Misha Friedman photography exhibition explores corruption in Russia
DATE: May 9-June 20, 2015 (gallery hours are noon-7 p.m. Tuesdays-Saturdays)
PLACE: Stamps School Work Gallery, 306 S. State St., Ann Arbor
EXHIBITION: “Photo 51: Is Corruption in Russia’s DNA?” features the work of Misha Friedman, a documentary photographer and recent Pulitzer grantee whose primary focus is on humanitarian work.
This particular body of work captures the pervasive culture of corruption in Russia.
“What I’ve come to define as corruption goes beyond any one act and points to the acceptance of the whole system of it,” Friedman said. “Things that are not normal—bribing, beatings, adultery, cronyism, negligence, chauvinism, lying and the cynicism of elected officials—are borne as normal.”
“Photo 51” refers to a nickname for the first X-ray diffraction image taken in 1952 that was a breakthrough for researchers trying to model the structure of DNA. While Friedman’s photos appear to be normal everyday scenes of life in Russia, he specifically chose those locations because of their apparent banality as a way to reveal a system that is corrupt from top to bottom—a metaphor linking this corruption to Russia’s DNA.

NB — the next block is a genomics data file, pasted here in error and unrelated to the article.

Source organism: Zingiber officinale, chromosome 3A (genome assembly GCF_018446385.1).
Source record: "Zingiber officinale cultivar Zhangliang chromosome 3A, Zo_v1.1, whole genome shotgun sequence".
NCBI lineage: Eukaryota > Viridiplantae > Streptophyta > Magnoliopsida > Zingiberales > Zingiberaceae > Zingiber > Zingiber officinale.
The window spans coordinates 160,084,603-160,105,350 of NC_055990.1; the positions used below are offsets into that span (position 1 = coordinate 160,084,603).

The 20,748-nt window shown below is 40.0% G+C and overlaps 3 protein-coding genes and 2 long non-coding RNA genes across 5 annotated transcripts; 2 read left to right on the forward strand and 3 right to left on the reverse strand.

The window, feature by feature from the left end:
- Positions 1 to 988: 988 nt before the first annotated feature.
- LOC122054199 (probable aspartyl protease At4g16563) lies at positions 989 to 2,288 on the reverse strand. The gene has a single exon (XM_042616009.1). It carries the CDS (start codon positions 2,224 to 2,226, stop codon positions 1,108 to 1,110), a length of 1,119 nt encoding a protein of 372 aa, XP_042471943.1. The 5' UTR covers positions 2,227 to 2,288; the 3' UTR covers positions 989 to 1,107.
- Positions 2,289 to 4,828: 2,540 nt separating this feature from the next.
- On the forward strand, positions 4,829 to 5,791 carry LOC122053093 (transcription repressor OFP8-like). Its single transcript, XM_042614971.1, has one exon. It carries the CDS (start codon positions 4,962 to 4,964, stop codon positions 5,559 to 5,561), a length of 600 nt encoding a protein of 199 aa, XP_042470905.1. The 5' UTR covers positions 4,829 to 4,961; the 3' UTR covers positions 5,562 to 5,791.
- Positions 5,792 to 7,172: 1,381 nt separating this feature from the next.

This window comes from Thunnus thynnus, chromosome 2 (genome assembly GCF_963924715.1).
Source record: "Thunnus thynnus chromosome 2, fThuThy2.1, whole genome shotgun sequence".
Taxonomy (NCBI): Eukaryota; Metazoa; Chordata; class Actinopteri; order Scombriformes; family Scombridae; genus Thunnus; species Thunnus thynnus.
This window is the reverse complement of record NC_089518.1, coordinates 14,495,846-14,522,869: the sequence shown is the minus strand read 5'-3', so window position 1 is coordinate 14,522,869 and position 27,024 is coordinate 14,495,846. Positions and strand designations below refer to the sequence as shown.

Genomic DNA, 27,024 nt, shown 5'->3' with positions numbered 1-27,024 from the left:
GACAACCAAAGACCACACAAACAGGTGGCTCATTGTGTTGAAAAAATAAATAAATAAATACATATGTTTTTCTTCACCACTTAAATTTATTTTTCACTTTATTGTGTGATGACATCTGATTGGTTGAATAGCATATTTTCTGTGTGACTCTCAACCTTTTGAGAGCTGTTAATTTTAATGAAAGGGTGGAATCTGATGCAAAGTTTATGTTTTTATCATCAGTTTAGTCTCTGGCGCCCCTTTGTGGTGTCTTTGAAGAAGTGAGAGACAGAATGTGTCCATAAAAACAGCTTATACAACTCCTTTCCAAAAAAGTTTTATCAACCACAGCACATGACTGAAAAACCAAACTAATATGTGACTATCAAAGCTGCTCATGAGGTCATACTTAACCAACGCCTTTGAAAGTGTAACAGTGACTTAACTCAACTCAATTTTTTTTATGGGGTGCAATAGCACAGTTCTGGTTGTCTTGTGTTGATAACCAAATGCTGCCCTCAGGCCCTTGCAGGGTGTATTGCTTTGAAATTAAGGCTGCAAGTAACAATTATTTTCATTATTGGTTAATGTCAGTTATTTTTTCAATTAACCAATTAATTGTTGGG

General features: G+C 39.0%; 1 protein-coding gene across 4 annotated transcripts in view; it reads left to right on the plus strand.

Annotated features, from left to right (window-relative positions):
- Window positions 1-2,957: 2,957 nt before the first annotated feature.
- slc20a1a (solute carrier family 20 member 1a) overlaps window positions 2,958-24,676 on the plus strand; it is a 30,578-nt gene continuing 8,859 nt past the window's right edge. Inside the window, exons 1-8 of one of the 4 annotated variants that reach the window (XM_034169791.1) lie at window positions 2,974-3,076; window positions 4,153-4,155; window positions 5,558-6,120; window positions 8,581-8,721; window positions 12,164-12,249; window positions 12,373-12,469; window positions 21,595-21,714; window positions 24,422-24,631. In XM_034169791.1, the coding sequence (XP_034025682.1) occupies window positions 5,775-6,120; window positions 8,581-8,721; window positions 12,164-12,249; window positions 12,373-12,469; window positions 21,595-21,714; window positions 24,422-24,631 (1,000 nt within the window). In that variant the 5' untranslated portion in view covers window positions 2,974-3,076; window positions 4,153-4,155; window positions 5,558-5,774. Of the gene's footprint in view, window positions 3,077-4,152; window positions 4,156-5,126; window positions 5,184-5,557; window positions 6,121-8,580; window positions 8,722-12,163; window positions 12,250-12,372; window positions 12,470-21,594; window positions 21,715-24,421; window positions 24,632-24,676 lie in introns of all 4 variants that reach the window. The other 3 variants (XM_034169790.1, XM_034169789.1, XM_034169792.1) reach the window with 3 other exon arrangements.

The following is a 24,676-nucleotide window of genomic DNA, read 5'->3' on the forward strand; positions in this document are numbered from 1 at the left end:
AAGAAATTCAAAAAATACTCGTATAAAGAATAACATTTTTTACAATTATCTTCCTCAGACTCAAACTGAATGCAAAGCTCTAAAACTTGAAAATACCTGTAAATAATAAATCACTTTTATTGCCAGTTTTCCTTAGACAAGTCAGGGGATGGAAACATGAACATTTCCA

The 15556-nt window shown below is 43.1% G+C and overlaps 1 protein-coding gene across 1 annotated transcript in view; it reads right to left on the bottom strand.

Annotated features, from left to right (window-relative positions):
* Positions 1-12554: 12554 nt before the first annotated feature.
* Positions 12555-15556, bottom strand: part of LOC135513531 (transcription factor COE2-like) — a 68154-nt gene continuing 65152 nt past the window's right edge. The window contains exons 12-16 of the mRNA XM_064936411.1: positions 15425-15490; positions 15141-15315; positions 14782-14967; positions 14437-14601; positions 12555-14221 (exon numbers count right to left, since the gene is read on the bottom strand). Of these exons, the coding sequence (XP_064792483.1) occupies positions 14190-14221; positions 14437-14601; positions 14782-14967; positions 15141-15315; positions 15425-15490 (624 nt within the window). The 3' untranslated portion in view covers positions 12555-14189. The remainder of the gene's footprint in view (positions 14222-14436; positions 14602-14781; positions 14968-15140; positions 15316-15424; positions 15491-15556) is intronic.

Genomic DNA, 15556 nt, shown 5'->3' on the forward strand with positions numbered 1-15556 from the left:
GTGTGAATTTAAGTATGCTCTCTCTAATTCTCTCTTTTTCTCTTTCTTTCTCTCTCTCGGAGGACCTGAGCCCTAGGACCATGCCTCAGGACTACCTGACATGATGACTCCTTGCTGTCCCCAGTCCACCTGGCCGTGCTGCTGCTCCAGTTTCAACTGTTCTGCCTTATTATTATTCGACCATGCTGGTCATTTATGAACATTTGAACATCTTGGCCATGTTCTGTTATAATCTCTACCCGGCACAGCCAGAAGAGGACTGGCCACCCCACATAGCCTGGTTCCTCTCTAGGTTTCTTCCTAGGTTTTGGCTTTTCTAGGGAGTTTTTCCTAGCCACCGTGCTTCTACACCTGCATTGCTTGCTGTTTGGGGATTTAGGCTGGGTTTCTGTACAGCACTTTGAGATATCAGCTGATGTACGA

The exhibition consists of 11 panoramic prints, each about 30 x 80 inches wide. Friedman was involved in selecting the specific prints for the exhibition, which will travel to other university galleries following the presentation at U-M.
Friedman was born in Moldova, then considered part of the Soviet Union. He immigrated to the United States in 1991 when he was 14, and currently lives in New York City. Friedman has a bachelor’s degree in economics and a master’s in Russian and post-Soviet studies.
SPONSORS: This project was made possible with a grant from the Institute of Modern Russia. U-M sponsors include the Weiser Center for Emerging Democracies; Center for Russian, East European & Eurasian Studies; and Penny W. Stamps School of Art & Design.